The three most read posts on Alen’s Think Place

The three most read articles at www.gojceta.com during the past year

After more than a year of posting to www.gojceta.com, it seems that the most popular articles were those written with intention to be posted to Alen’s Think Place. In competition with English translations of my articles published in Croatian business and technology magazines during the past decade, the winners were the two posts created out of pure intellectual joy, reflecting my thoughts, without expectation for a financial reward.

The most read article on www.gojceta.com was the story of my experience at the first McCafe’ in Zagreb: “A coffee shop in the hamburger kingdom“. It explored the business model and the McCafe’ service in general.

The other most read article, missing only one visit to equal the McCafe’s score was the story about brand extension of Cedevita multivitamin drink to their line of tea. “Dad does it dissolve in water?” was doomed to be written the day when my son confirmed to me that my own confusion with the brand message goes beyond my own perception.

The third most accessed article was “The bdp triangle – my framework to managing successful proactive telephone campaigns described in an article in Croatian business magazine Lider. Despite the fact that the “triangle” was around 10% behind the two winners, I’m very proud of this concept and I believe that it has deserved the position.

The most read articles at www.gojceta.com:

  1. A coffee shop in the hamburger kingdom
  2. Dad does it dissolve in water?
  3. The bdp triangle

The above articles are copyright of Alen Gojčeta

©2006-2010 Alen Gojčeta

“Tasting” the McCafe’ business model

McDonalds announcement to introduce McCafe’ line of business brought many controversies during past year or so. One of the comments from a journalist was about hard-to-immagine truck diver who jumped in McDonalds for a fast and cheap hamburger lunch, asking a fancy cup of latte macchiato. Is this a problem? I went to the Zagreb McCafe and “had a taste” in person of the newly introduced McDonalds business model. Read about it in the furhter text and let me know what do you think.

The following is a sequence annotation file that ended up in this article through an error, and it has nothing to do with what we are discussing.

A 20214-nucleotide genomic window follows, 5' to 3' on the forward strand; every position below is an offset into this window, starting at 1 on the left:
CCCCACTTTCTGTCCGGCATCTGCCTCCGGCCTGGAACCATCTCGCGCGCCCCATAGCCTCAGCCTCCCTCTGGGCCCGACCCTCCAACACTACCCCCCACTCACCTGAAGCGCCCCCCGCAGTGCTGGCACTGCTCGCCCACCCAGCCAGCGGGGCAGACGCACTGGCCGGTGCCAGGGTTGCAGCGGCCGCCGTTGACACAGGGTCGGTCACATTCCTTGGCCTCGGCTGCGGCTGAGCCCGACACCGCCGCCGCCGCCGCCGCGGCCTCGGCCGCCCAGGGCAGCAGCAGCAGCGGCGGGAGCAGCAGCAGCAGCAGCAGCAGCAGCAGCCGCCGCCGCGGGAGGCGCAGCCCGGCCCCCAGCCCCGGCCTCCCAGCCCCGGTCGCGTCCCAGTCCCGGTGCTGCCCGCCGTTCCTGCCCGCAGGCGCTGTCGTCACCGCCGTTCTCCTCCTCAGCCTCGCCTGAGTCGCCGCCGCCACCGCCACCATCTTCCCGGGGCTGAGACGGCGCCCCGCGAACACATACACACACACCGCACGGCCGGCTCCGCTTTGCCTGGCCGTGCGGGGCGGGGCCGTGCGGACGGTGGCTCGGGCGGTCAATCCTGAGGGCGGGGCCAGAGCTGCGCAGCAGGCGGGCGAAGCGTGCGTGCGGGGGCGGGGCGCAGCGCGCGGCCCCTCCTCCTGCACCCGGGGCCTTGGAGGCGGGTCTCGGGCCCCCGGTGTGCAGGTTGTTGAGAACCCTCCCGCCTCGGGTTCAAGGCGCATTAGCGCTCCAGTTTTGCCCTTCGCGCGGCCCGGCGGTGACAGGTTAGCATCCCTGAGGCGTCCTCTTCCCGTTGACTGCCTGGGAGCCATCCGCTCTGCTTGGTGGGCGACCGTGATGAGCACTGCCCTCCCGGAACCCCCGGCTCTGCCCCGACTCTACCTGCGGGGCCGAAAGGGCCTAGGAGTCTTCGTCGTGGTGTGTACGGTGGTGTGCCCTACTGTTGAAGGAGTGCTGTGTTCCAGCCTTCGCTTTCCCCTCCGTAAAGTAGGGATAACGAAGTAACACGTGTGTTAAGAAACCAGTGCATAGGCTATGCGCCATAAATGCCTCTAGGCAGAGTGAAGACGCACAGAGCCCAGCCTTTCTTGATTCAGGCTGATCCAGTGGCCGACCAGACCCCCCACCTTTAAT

A coffee shop in the hamburger kingdom

A year ago I read a lot about controversies about McDonalds’ decision to introduce coffee shops within their existing restaurants. At the time one of the many skeptics wrote that he couldn’t imagine a truck driver entering a McDonalds restaurant, taking a cheap lunch and ordering a fancy cup of coffee. There where many opinions that McDonald’s intrusion into Starbuck’s playground will turn into failure. There where many believing the opposite though.

Mc’Donalds decided for two approaches to introducing coffee line in its existing business:

1. In US the coffee line of business is integrated into the existing front counters

2. Separate counter and cafe’ – style furnishing within existing restaurants, started in Australia in 1993. This model started to extend to Europe in 2009.

In Zagreb the first McCafe’ was introduced in autumn 2009. I was really curious about what will be the success. These days I had the opportunity to “taste” the business model, through customer goggles. Here is my experience and annotations.

Me and my laptop walked through the McCafe’ door due to a reason different than usual choice of a cafe’. After the temporary suspension of the anti-smoking law in Croatia, McCafe’ remained one of the very rare places in Zagreb where one can enjoy a coffee without having to take the role of a secondary smoker.

Nice cakes, but where is the WiFi?